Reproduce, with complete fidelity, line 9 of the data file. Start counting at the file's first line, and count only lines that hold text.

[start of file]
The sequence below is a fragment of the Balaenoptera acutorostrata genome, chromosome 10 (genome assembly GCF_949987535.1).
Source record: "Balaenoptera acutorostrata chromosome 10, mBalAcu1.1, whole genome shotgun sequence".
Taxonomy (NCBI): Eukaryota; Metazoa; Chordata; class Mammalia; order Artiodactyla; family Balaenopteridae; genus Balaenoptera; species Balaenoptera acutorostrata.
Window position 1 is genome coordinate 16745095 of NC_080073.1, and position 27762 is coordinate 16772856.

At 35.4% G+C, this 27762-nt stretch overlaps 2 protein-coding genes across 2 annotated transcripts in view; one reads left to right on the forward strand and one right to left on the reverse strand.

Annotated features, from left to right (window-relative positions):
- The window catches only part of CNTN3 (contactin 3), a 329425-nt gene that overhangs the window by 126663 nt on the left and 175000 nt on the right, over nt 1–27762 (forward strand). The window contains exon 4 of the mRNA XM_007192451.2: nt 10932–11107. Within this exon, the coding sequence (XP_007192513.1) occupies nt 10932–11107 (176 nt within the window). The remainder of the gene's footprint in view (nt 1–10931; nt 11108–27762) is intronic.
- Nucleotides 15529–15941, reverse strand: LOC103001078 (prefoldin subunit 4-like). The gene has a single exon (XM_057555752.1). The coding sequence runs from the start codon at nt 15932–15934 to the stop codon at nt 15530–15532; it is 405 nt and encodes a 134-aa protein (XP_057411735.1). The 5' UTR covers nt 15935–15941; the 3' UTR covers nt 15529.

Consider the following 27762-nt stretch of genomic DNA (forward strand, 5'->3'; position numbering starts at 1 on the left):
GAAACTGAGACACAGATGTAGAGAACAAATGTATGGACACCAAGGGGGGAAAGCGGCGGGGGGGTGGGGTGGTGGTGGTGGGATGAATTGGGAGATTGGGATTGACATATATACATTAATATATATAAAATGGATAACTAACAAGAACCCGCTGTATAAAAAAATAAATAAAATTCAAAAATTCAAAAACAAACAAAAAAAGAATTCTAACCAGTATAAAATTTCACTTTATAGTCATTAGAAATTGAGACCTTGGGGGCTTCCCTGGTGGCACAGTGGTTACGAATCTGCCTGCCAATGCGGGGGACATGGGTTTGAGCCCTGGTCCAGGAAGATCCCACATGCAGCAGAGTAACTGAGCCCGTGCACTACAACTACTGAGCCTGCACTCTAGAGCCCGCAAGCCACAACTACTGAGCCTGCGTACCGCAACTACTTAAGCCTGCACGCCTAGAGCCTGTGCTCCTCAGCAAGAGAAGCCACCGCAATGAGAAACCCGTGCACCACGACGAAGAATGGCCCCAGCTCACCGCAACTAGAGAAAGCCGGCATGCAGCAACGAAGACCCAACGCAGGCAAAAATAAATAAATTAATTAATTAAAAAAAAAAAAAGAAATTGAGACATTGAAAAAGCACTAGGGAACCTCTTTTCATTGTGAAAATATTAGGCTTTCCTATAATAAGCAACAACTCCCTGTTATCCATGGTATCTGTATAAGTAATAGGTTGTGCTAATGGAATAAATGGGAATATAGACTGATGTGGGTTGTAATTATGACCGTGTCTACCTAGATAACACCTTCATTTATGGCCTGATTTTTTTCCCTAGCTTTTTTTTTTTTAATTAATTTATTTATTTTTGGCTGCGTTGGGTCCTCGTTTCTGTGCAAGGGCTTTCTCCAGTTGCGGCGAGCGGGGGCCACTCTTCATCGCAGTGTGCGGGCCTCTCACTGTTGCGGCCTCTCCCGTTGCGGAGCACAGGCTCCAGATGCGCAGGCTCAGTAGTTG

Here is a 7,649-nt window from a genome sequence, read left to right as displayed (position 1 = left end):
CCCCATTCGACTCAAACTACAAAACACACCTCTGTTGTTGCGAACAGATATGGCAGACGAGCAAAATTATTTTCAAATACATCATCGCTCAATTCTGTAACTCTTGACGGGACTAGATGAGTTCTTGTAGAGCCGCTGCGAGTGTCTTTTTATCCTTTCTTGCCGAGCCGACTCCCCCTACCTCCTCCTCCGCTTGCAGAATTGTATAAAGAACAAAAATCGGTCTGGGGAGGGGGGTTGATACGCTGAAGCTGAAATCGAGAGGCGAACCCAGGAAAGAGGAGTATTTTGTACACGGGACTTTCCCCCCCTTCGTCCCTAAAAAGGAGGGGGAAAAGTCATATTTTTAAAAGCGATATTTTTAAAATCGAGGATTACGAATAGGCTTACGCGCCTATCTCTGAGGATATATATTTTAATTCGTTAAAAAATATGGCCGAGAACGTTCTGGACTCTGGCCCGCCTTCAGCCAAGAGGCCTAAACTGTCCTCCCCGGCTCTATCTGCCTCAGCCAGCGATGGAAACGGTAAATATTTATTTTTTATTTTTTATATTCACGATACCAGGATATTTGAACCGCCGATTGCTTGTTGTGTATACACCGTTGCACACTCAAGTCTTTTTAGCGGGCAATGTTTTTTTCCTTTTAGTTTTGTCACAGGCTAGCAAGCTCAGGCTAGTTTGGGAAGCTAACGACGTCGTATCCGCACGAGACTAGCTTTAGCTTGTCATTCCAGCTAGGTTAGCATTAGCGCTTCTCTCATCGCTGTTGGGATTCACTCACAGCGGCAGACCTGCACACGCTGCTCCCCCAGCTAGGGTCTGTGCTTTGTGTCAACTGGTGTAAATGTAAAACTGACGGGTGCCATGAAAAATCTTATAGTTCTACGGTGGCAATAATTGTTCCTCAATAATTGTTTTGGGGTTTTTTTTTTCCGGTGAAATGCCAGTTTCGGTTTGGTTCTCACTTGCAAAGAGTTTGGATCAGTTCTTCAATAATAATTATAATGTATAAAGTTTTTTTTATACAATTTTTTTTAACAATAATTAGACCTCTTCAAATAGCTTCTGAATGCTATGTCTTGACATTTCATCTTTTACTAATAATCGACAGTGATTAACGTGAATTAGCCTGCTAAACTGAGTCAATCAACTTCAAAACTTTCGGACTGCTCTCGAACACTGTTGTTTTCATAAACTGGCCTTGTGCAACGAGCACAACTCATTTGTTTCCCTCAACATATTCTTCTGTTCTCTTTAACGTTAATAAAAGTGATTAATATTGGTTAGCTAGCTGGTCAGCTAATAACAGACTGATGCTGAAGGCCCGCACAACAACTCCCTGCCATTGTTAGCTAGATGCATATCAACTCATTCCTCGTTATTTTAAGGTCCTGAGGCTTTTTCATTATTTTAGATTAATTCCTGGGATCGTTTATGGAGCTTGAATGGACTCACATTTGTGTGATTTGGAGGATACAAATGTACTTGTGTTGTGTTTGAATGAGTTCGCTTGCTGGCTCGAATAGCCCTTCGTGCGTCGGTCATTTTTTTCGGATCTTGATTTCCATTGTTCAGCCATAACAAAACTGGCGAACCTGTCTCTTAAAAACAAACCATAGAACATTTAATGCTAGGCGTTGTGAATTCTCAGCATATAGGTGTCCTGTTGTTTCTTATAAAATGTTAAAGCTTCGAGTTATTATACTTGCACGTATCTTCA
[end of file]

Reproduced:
Consider the following 27762-nt stretch of genomic DNA (forward strand, 5'->3'; position numbering starts at 1 on the left):